A truly improbable Avatar reversal would produce a global back-to-nature movement liberated from plastic 3-D glasses because something like “real nature” was being returned to its sacred center of attention. “I see you,” we would say to all living things. Cameron’s deeper vision suggests that all living things would be able to sigh a biologically verifiable response of collective awareness: “And I see you.”

At the high point of the plot’s arc, a masculine body of “skin” touches the feminine surface of a producer’s fantasy. In that very moment, the saturated hues of Avatar’s animation affirm what the plot renounces. Experience moves relentlessly toward the desire to be more immersed in the jungle of technology than we already are.

At any rate, the contradictions of the Hollywood Blockbuster are not proprietary to Cameron. They are the contradictions of capital-intensive history itself. With few exceptions here and there, audiences have not failed to purchase their Avatar tickets in advance.

[Greg Moses is editor of the Texas Civil Rights Review and author of Revolution of Conscience: Martin Luther King, Jr. and the Philosophy of Nonviolence. He can be reached at gmosesx@gmail.com.]

The Rag Blog

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5 Responses to Avatar : Contradictions of Cameron’s Animation Masterpiece

  1. If this was anything other than a fantasy of fiction, the blue skins would be mining ore 24 x 7 from their former home site and living in cramped metal huts provided by the mining company. I wasn’t the only one in my theater laughing and cheering when Hometree came crashing down.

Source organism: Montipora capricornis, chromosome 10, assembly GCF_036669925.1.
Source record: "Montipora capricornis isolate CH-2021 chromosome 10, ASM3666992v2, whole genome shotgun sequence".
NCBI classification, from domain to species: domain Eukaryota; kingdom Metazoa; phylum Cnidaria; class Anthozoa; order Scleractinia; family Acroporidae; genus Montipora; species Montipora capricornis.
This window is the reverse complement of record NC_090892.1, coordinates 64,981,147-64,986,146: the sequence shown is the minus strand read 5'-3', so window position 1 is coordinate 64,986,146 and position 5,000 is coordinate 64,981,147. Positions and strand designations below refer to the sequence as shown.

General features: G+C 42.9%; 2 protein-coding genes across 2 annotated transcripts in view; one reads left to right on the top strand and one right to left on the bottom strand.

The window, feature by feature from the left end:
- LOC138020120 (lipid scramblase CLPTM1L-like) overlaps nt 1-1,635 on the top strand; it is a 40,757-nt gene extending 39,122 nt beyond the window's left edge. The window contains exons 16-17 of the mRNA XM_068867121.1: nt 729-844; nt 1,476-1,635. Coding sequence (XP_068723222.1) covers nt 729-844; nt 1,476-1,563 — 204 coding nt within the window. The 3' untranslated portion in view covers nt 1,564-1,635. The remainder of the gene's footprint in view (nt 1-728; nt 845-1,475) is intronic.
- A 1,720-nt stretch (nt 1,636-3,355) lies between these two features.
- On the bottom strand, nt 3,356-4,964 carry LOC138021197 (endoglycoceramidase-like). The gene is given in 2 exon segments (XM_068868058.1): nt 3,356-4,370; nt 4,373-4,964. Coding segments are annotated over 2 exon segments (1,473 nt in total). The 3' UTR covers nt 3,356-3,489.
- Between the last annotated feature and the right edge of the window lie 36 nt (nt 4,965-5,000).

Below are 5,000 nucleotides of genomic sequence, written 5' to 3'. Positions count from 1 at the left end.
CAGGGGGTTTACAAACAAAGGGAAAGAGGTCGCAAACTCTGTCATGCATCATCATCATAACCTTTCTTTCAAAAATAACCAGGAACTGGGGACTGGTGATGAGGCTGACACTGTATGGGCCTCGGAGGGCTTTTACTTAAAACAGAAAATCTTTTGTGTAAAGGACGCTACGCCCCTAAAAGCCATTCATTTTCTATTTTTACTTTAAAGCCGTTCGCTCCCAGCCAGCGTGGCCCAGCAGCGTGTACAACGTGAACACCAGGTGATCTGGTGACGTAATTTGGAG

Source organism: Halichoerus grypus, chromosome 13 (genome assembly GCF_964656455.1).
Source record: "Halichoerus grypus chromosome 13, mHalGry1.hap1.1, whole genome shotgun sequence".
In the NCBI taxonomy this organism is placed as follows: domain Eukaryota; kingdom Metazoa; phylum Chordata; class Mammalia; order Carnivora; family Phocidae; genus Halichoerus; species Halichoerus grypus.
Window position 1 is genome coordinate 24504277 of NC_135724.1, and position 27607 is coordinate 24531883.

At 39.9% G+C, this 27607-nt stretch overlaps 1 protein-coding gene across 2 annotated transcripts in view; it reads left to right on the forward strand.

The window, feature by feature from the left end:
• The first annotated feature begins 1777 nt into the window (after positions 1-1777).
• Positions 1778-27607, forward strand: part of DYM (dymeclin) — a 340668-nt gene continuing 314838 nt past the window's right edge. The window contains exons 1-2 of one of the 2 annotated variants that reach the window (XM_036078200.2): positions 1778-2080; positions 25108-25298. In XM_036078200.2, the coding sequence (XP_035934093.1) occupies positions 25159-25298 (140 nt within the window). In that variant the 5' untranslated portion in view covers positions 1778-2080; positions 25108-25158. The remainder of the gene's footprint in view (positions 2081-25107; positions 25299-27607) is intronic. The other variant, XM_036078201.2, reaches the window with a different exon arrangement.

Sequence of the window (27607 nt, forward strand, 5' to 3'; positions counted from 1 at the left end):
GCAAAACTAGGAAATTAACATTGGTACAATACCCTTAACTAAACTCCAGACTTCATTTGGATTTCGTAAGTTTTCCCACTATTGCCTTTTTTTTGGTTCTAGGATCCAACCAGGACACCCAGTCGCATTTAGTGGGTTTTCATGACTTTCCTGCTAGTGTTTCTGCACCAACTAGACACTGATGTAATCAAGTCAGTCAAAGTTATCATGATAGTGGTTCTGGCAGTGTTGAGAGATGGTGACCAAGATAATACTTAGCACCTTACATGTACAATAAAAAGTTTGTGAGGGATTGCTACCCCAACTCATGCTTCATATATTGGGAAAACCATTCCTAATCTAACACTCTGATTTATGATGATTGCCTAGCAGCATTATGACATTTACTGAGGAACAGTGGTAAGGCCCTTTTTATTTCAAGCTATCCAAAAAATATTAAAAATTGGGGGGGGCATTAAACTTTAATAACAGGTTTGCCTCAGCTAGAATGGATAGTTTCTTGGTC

We all like our nice safe convenient lives where everything from food to shelter to sex to healthcare is at our fingertips as soon as a thought enters our brain. If our lives were full of struggle to eat and find shelter and sustain ourselves, we would gladly ignore the abuse/enslavement of some far away tribe in order to make our lives more pleasant. Want proof? I offer western civilization in the 20th century.

    For 99.9% of Americans, they have the luxury of rooting for the Navi since their existence requires no struggle at all.

  2. Anonymous says:

    Extremist to DHS, your point is well-taken, about most of us with easy lives. However, when you say: “we would gladly ignore the abuse/enslavement of some far away tribe”, you have to understand that at this site anyway you’re going to have to speak for yourself only.